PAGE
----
“I think we certainly want to be helping the people that have the greatest need and yes, the administration is difficult. It’s hard, but I think it’s necessary, so I would not be in favor at all of handing out money to people who are living in nice homes, like myself, who are employed and have nice resources,” Brotman said. “I could see us expanding some of these rental assistance programs. We could increase that [amount] and expand some of the eligibility guidelines, but I think if we do anything, it’s got to be directed to the low-income people who need it.”
Proposed economic recovery initiatives included a variety of programs offering direct fiscal relief and also a potential plan to establish large outdoor spaces to permit restaurants and other eateries to have “dine-in” customers in a manner that observes social distancing requirements.
“We know that the restaurant business model doesn’t work if you’re taking away half the tables, so we’re going to have to help them by providing public space to spread out,” Brotman said. “I think customers also would be a lot more comfortable eating outside and doing shopping outside. We know it’s not risk-free, but we do know the risk of infection outdoors is a lot lower than indoors.”
Kassakhian and Councilwoman Paula Devine both urged the city to work with all businesses in an area being considered for this type of space, should the city ultimately move forward with it.
“We have to have outreach and we have to have total agreement from those who will be impacted,” Devine said.
In setting a time to fully hammer out these programs, Kassakhian stressed the urgency of the current crisis as a factor in sorting out what money goes where.
“I liked your entire economic recovery package as it was, and I would fund it all,” he told Lanzafame. “Ultimately, this goes hand in hand with rental assistance and landlord assistance and the other programs. To me, these are the top priorities, at least for this year. Next year, whatever happens, we have an opportunity to come back and revisit [other initiatives], but for me, these are paramount.”

Council Dictates 12-Month Rent Repayment Policy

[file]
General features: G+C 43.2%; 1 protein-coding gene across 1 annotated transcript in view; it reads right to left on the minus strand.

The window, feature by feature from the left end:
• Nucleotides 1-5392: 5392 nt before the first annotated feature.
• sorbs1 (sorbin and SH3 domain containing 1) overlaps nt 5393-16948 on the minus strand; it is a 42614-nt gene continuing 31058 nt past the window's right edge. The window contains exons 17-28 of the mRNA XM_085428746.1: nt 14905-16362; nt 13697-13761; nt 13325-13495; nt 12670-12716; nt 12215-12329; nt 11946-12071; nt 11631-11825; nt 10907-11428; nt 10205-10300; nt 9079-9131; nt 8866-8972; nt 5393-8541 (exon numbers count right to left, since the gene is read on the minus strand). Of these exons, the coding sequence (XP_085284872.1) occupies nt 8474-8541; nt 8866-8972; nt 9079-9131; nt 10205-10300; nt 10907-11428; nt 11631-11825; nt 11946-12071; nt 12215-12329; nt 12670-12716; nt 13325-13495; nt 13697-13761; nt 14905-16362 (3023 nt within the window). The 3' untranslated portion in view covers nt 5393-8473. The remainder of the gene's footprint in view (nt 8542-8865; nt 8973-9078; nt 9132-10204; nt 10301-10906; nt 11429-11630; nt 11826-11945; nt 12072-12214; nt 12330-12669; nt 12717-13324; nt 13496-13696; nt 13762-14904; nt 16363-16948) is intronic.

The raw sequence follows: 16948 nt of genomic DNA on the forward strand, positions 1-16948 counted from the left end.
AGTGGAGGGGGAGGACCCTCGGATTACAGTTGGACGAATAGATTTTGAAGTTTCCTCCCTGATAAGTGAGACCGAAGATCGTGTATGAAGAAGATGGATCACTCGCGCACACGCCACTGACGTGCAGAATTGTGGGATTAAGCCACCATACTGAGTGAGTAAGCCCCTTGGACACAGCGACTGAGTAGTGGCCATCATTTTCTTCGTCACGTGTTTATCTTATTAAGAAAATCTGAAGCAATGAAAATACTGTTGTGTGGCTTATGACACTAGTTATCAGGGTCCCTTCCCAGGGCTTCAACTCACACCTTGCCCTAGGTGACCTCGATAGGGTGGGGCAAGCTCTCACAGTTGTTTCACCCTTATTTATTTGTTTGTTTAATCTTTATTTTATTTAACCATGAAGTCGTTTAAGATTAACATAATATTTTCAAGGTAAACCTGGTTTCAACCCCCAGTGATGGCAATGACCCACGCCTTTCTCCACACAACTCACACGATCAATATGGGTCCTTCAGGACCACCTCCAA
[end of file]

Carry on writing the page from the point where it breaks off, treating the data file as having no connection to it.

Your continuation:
The City Council voted narrowly Tuesday to extend the residential eviction moratorium to June 30, and established a baseline 12-month period requiring residential tenants to pay a quarter of their back rent every three months.
The extension, which evoked a largely divisive debate Tuesday, also allows tenants and landlords to strike an alternative agreement for rent repayment. Either way, the clock would start ticking on July 1, barring any further extension by the City Council.
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‘Slow Streets’ Modifications, Social Distancing Discussed By City Council

Councilmen Ara Najarian (left) and Dan Brotman debated the merits of “slow streets” enhancements on Tuesday night.

In the immediate future, the city will explore implementing what are called “slow streets” modifications in a variety of neighborhoods, which will be aimed at giving pedestrians and cyclists extra cushion as they cross into roadways to keep distance from those on sidewalks.
Longer term, officials will target other areas for demonstration projects, which would essentially be a temporary test run to see if it’s worth the fuller investment in installing pedestrian- and bike-friendly enhancements throughout the city. The City Council agreed to both items on Tuesday as part of a broader discussion on how to continue responding to the COVID-19 pandemic and what it means for residents.
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Council Considers Bike Path, Traffic Study for Capital Projects

A special budget workshop for the City Council this week included a look at potential capital projects as well as uses for the city’s Measure S sales tax revenue.
In this particular instance, the city will be able to consider whether to merge the two, as both of the capital projects that got a preliminary approval on Tuesday might fall under the umbrella of Measure S, which was marketed as a quality of life and essential services tax when voters approved it in 2018.